GuidesLearn Windows XP Professional: Administration of Resources (Page 4) Page 4

Learn Windows XP Professional: Administration of Resources (Page 4) Page 4






Default NTFS File System Cluster Sizes

Partition Size NTFS
7 MB-16 MB 512 bytes
17 MB-32 MB 512 bytes
33 MB-64 MB 512 bytes
65 MB-128 MB 512 bytes
129 MB-256 MB 512 bytes
257 MB-512 MB 512 bytes
513 MB-1,024 MB 1,024 bytes
1,025 MB-2 GB 2,048 bytes
2 GB-4 GB 4,096 bytes
4 GB-8 GB 4,096 bytes
8 GB-16 GB 4,096 bytes
16 GB-32 GB 4,096 bytes
32 GB-2 terabytes 4,096 bytes

In summary,
the advantages of NTFS 5 are as follows:

  • NTFS
    uses standard transaction logging and recovery techniques.
    By using the log file and checkpoint information to
    automatically restore the consistency of the file system
    in the event of a failure, NTFS, for the most part,
    maintains the consistency of the data on the volume and
    the volume itself.
  • NTFS
    supports compression on volumes, folders, and files. Files
    that are compressed on an NTFS volume can be read and
    written by any Windows-based application without first
    being decompressed by another program. Decompression
    happens automatically (think of a ZIP utility on-the-fly)
    during the file read. The file is compressed again when it
    is closed or saved.
  • NTFS
    does not restrict the number of entries to 512 in the root
    folder.
  • Windows
    2000 and Windows XP can format partitions up to 2
    terabytes using NTFS.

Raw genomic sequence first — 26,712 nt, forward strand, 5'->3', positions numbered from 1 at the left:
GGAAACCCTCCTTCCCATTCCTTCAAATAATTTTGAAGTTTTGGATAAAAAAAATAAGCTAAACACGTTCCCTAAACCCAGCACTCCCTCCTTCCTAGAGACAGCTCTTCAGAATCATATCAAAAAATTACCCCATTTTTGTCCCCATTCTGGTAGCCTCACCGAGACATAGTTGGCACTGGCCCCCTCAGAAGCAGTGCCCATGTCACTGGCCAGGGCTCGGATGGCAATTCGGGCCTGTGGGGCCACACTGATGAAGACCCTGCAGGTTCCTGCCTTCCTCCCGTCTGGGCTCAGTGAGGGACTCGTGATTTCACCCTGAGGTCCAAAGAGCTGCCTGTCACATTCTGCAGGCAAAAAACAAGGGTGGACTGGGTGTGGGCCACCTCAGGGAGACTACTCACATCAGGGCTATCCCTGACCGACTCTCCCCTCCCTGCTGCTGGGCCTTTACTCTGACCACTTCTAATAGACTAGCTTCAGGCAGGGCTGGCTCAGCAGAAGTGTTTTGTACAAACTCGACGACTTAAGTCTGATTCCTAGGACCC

• NTFS
    manages disk space efficiently by using smaller clusters
    (see the cluster table).
  • The boot
    sector is backed up to a sector at the end of the volume.
  • You can
    set permissions on shares, folders, and files that specify
    which groups and users have access, and what level of
    access is permitted on NTFS partitions.
  • NTFS
    supports a native encryption system, (EFS), to prevent
    unauthorized access to file contents.
  • Reparse
    points enable new features such as volume mount points.
  • Disk
    quotas can be set to limit the amount of usage allowed by
    end users.
  • NTFS
    uses a change journal to track changes made to files.
  • NTFS
    supports distributed link tracking to maintain the
    integrity of shortcuts and OLE links.
  • NTFS
    supports sparse files so that very large files can be
    written to disk while requiring only a small amount of
    storage space.

There are
also a few notable disadvantages to NTFS, as outlined below.

  • NTFS
    volumes are not locally accessible from MS-DOS, Windows
    95, Windows 98 and Windows Millennium Edition operating
    systems.
  • Many
    advanced features of NTFS included with version 5 are not
    available in Windows NT.
  • On small
    partitions with mostly small files, the overhead of
    managing the NTFS file system can cause a slight performance drop in
    comparison to FAT.
  • Floppy
    disks cannot be formatted as NTFS

[NOTES
FROM THE FIELD] –

There is no test requirement to memorize the NTFS tables
either, but again, it’s good to understand the “how and why”
of it. Also, it is never a “best practice” to dual boot any
workstation or server that has sensitive data on it with any
file system installed that cannot secure those files or any
operating system that threatens that security. This would
include even NTFS if older versions and newer versions of
NTFS are running and one “degrades” the security strength of
the other.

For
more detailed answers to questions about the NTFS File
System, you can look up the information in the Microsoft
Windows XP Professional Resource Kit Documentation, which
can also be found

online.

NTFS
stands for
New
Technology File System
.

The
maximum single file size on a NTFS partition is 16 EB
(exabytes), in theory.

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